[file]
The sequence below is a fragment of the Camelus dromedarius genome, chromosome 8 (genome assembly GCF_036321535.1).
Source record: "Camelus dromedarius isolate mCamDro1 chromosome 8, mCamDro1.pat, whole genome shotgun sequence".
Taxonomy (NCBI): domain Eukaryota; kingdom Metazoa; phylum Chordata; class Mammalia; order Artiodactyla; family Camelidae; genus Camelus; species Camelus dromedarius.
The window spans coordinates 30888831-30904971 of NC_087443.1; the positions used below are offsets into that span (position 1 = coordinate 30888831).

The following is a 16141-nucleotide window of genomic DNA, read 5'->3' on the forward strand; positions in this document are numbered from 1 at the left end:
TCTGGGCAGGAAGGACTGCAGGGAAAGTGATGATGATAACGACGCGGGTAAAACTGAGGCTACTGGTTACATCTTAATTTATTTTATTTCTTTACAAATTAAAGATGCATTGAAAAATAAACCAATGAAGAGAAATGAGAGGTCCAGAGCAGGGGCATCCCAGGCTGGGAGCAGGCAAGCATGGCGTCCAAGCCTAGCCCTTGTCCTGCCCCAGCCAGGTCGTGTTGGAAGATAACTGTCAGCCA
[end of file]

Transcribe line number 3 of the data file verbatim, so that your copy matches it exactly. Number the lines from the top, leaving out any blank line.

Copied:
Taxonomy (NCBI): domain Eukaryota; kingdom Metazoa; phylum Chordata; class Mammalia; order Artiodactyla; family Camelidae; genus Camelus; species Camelus dromedarius.